Whether pulling out old posts, dragging landscape boulders out of the way, or manipulating weighty structural members, moving heavy objects is a given on a deck-building site. Sometimes a truck or excavator can do the heavy lifting, but where there’s limited vehicle access or when you must tread more lightly on the surrounding landscape, a winch might be a better choice. Not only can a winch provide the strength of several helpers, it can hold the weight for hours on end without complaint.
The compact, portable Warn Drill Winch (warn.com, $130) is about the size of a bowling ball and weighs about the same, at 10.7 pounds. With its 30 feet of cable and pulling capacity of around 500 pounds, think of it as a replacement for a cable come-along, but with a longer range, smoother operation, and greater precision—and of course, without the physical exertion required. Best of all, rather than requiring a separate motor and battery system like a regular portable winch, it uses any common drill/driver with a 3⁄8-inch or larger keyless chuck as its power source.
I tested the unit with both an old 14.4-volt tool and a newer 18-volt model. Since the winch has a mechanical slip clutch that limits its output, using a stronger drill/driver doesn’t provide any more power, but it taxes the drill less. The winch has extremely low gearing, so long pulls require your drill/driver to run a long time under load—probably much longer than you run it for drilling and driving—and the tool can heat up noticeably.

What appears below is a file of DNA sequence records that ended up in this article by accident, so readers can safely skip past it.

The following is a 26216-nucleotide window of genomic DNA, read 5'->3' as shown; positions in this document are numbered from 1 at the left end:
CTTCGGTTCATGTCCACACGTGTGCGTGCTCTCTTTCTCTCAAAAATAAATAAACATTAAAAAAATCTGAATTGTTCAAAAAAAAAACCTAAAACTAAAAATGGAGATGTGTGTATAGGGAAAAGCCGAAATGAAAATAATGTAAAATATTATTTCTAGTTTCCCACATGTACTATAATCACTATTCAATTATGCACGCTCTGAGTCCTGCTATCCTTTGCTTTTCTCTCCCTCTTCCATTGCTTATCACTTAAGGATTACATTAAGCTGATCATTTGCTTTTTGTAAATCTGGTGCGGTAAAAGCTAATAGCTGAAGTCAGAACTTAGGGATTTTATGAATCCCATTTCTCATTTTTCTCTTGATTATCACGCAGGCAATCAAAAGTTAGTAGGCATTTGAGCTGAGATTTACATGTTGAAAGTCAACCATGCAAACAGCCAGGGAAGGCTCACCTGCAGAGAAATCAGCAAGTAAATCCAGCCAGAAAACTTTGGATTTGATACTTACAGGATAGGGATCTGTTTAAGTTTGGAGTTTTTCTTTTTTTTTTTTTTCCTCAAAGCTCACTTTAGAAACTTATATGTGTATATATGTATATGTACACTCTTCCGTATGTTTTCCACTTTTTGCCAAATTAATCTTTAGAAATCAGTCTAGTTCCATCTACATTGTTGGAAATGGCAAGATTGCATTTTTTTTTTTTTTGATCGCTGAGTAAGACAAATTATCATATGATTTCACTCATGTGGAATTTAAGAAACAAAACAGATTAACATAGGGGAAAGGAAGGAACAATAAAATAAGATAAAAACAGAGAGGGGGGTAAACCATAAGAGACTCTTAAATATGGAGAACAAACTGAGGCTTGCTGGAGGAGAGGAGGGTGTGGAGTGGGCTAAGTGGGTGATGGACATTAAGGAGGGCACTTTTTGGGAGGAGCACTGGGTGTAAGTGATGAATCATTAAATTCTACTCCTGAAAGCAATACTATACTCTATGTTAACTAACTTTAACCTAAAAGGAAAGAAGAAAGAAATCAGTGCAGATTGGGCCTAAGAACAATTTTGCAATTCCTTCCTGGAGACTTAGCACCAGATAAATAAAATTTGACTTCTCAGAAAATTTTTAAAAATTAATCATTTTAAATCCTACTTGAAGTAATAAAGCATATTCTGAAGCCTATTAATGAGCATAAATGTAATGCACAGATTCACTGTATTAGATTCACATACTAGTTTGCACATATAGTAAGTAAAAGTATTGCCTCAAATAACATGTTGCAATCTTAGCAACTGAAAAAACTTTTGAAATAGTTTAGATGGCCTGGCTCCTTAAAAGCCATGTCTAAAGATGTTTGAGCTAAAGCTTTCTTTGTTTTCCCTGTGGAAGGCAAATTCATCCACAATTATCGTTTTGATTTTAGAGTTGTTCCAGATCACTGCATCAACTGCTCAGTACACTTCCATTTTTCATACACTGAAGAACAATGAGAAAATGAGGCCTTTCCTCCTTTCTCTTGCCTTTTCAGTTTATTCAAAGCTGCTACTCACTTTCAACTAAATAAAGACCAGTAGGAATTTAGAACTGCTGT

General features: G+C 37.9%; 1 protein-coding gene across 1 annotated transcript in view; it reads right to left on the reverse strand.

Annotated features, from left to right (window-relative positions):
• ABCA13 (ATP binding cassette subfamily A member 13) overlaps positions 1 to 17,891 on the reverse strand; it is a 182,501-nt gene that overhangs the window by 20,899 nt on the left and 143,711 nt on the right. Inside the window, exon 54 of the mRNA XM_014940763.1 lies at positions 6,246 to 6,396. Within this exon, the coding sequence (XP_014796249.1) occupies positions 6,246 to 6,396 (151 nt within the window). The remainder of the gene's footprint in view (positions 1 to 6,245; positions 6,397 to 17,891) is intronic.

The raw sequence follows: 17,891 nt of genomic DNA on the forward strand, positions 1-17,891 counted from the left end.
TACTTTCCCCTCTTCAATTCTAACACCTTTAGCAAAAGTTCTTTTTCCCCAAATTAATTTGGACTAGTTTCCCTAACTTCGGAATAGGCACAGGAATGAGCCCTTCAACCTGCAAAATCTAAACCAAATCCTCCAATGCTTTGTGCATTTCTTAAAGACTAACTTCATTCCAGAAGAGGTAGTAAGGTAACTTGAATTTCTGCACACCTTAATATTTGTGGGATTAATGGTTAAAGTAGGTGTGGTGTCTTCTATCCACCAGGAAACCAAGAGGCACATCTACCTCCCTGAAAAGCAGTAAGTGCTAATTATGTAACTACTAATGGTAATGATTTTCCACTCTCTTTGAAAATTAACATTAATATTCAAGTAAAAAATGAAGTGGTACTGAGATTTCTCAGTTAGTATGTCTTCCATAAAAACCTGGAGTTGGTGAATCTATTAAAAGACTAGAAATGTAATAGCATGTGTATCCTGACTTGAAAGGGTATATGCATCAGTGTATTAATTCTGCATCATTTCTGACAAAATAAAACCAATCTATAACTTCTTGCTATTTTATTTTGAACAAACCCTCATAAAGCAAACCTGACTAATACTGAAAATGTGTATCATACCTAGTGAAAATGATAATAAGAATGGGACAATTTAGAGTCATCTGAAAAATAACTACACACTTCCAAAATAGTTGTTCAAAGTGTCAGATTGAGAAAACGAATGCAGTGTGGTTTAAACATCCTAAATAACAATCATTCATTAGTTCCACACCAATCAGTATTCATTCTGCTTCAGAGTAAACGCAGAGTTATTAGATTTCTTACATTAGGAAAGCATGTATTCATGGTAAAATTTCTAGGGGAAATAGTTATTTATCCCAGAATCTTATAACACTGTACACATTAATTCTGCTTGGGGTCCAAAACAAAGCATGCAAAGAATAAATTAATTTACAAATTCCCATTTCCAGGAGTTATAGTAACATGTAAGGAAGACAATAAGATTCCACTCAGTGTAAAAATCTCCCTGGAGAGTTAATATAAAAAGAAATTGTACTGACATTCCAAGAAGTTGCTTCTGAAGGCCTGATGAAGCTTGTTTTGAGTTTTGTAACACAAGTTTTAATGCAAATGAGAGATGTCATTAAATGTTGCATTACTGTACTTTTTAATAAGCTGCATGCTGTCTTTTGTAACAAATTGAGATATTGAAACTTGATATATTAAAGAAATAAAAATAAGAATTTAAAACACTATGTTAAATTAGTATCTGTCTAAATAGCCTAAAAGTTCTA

Despite the winch’s free-spooling winch clutch, reversing your drill allows the Drill Winch to back loads out with great control and is one of the unit’s benefits over a come-along, which backs down with bouncing steps between each ratchet tooth. And when pulling forward, all types of manual winches do so with a start-and-stop motion that jerks a load along. Besides the obvious savings of muscle power using the Drill Winch, the fingertip control of a variable-speed drill/driver in low gear lets you move and stop items with great precision.
I found that the winch’s cable tends to “bird nest” in the housing easily. Pulling a load with loosely coiled cable can cause minor slipping under load, but the real hazard is damage to the cable. When it spools in haphazardly, the cable suffers permanent bends and kinks. Keeping the cable under tension whenever spooling in or out, not running the winch in reverse without pulling some tension on the line by hand, and remembering to store the unit with the cable spooled in snugly minimizes this risk.
Warn says that the last 15 feet of cable will pull with only 400 pounds of force because of the increased diameter of the cable spool (and the corresponding decrease in leverage). Still, I was able to lift 540 pounds with the last few feet of cable during controlled testing, with the clutch barely slipping at all.
As with any winch, hoist, or come-along, it’s easy to double the pulling strength with the use of a heavy-duty cable pulley or block. Even when double-anchored like this, the generous cable length of the Drill Winch means you still have 15 feet of pulling range. And having 1,000 pounds rather than 500 pounds of capacity at hand makes the tool much more useful. A block also lets you redirect the direction of pull between the load and the anchor to keep you out of harm’s way or to keep the winch in a better position to reach while operating.